Elsie Burgos, a Salvadoran who has lived in Alexandria for years, was enjoying yesterday's Pan-American Festival in Old Town, sitting on the grass amid the Latin dancing, Latin music and Latin food. But she said life for the Washington area's Hispanic immigrants is not always a celebration.
"Life here is very difficult -- especially the language," said Burgos, who makes a living cleaning other people's houses. "It's difficult to pay your expenses while you're out at language classes, and it's difficult to find a job without being able to speak English."
Nearby, Jose Solorsalo was watching the introductions of beauty pageant contestants as music from several bands playing Latin music drifted over and people in the crowd, estimated at 35,000, tried on fast-selling sombreros in the hot sun and ate fajitas.
"Even though life is very difficult here sometimes, it's easier here than where I came from," said Solorsalo, a Salvadoran who washes dishes at an Alexandria restaurant.
Immigrants from Hispanic enclaves throughout the Washington area -- from Adams-Morgan and Mount Pleasant in the District, from Manassas, Dale City and Woodbridge in Virginia, from Hyattsville and Silver Spring in Maryland -- flocked to the third annual festival.
Exact figures are hard to come by, but social service agencies and Hispanic organizations estimate that 250,000 Hispanics live in the D.C. area, making them the region's largest and fastest-growing immigrant group. Against the happy backdrop of yesterday's festivities, many Hispanic leaders say they are concerned about a host of problems in their community, from a lack of health care for the uninsured to a shortage of affordable housing.
One of the Hispanic community's most pressing problems, social workers say, is illiteracy. Central Americans, the largest group among area Hispanics, are also the least educated, they say.
"Many are illiterate in their mother tongue," said Martha Wyatt, director of the Spanish-speaking Committee of Northern Virginia, a Falls Church-based social service agency. "They come here without finishing school, and start working in service jobs."
Many will continue to have poor English skills throughout their lives, she said, and will be stuck working as janitors, in restaurants and in other unskilled jobs.
That basic inability to communicate, Wyatt said, hampers the community's ability to tackle the other problems it faces.
"We're talking about people working two or three jobs trying to survive," Wyatt said. "Once we get past that point, then we can start looking at some of the other issues."
Community leaders also say Hispanic ghettos are developing in several areas. A lack of affordable housing has forced many groups to live together in crowded apartments in the area's least desirable communities, they say.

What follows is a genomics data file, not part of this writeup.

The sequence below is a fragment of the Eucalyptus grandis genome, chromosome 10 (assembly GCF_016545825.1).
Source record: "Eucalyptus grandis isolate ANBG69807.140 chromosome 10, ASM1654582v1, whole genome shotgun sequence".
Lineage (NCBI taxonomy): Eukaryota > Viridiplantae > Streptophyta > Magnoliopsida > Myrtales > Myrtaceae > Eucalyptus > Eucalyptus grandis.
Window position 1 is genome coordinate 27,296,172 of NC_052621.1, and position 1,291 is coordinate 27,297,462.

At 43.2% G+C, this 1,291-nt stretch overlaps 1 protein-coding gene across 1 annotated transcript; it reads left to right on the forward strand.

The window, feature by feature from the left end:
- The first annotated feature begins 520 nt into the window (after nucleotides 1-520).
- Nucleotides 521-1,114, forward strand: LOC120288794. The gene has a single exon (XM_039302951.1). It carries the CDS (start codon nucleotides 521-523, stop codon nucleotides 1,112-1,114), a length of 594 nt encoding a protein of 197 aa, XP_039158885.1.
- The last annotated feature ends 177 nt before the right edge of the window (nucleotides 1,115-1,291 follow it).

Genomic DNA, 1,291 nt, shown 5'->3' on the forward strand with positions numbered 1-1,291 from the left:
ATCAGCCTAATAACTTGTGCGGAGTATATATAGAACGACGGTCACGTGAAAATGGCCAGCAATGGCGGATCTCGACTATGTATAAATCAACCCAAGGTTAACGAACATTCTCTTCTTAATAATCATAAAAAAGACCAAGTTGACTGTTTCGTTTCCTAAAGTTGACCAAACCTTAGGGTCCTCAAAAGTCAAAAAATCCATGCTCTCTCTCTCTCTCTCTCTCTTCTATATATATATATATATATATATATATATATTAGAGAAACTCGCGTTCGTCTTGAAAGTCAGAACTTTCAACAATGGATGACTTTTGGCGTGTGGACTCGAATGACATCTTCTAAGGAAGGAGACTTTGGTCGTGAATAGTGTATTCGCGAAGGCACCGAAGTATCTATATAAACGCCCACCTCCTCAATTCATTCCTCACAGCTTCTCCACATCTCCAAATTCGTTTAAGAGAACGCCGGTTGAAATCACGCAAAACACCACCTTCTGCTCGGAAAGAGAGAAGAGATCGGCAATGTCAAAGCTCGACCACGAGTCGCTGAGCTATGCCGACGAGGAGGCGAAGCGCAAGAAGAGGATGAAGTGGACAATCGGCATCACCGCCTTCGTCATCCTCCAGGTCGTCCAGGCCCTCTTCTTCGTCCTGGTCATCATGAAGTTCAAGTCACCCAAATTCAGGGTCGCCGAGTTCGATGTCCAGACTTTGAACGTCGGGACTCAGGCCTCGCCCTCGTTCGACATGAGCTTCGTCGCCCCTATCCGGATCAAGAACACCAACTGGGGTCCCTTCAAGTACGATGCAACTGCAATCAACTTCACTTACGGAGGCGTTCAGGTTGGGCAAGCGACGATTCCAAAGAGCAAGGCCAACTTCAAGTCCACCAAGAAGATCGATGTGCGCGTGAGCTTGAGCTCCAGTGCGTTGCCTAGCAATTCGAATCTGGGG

"Around 1970, I was one of the few Hispanics living in Arlandria," an area on the Arlington-Alexandria border, said Johnny Simancas, director of Hispanos Unidos, a Falls Church social service agency that provides Hispanics with job counseling and housing assistance.
Now, he said, Salvadorans are so numerous in the area that some residents have renamed it after a Salvadoran village.
"When you hear someone say they live in Chirilagua, you know they mean Arlandria," he said.
Once settled here, Hispanics are motivated to work hard to attain the comfortable American lifestyle they see around them.
"They can't often afford to buy a home, but they might buy a TV or a VCR instead," Wyatt said. "It's their way of showing that they're making it in America."
While striving to attain the American Dream, most Hispanics maintain strong ties to their native cultures. Some area Hispanic groups, such as the Bolivians and Mexicans, have formed dance and music groups, several of which performed in Alexandria yesterday.
Salvadorans in the area have formed soccer teams, often bearing the names and uniforms of teams back home.
"For the Hispanics, those soccer matches may be the only opportunity for interaction during the week," said Eduardo Berton, director of multicultural programs for Arlington County.
Alcoholism also is a problem in the Hispanic community. By one estimate, 90 percent of all Hispanic families are touched by alcohol abuse. An estimated 15,000 Hispanics in the area are alcoholics.
"Like every new group, we have problems with alcoholism," said Elena Rocha, an Hispanic community activist from the District. "Every generation of first immigrants are identified with alcohol, but if the whole generation were alcoholics, we wouldn't be able to get up at five in the morning and go to our jobs and come home at 11 p.m."
With economic upheaval spreading in South and Central America, social workers say they expect the influx of Hispanics to the Washington area to continue.
"Every day there are people coming to this area because this is one of the highest-paying areas in the country," Simancas said. "Compared to other areas of the country, there are still plenty of jobs available here."
But as those immigrants work toward attaining the American Dream, events such as the Pan-American Festival help keep them in contact with their native cultures.
"You can still keep your identity and see your traditional dances and eat your traditional foods," said Jorge Lozano, an organizer of the event.
The festival also brings together Hispanics and non-Hispanics for music, dancing and eating.
"By taking part in those kinds of festivals, Hispanics feel they have a place in this society," Lozano said.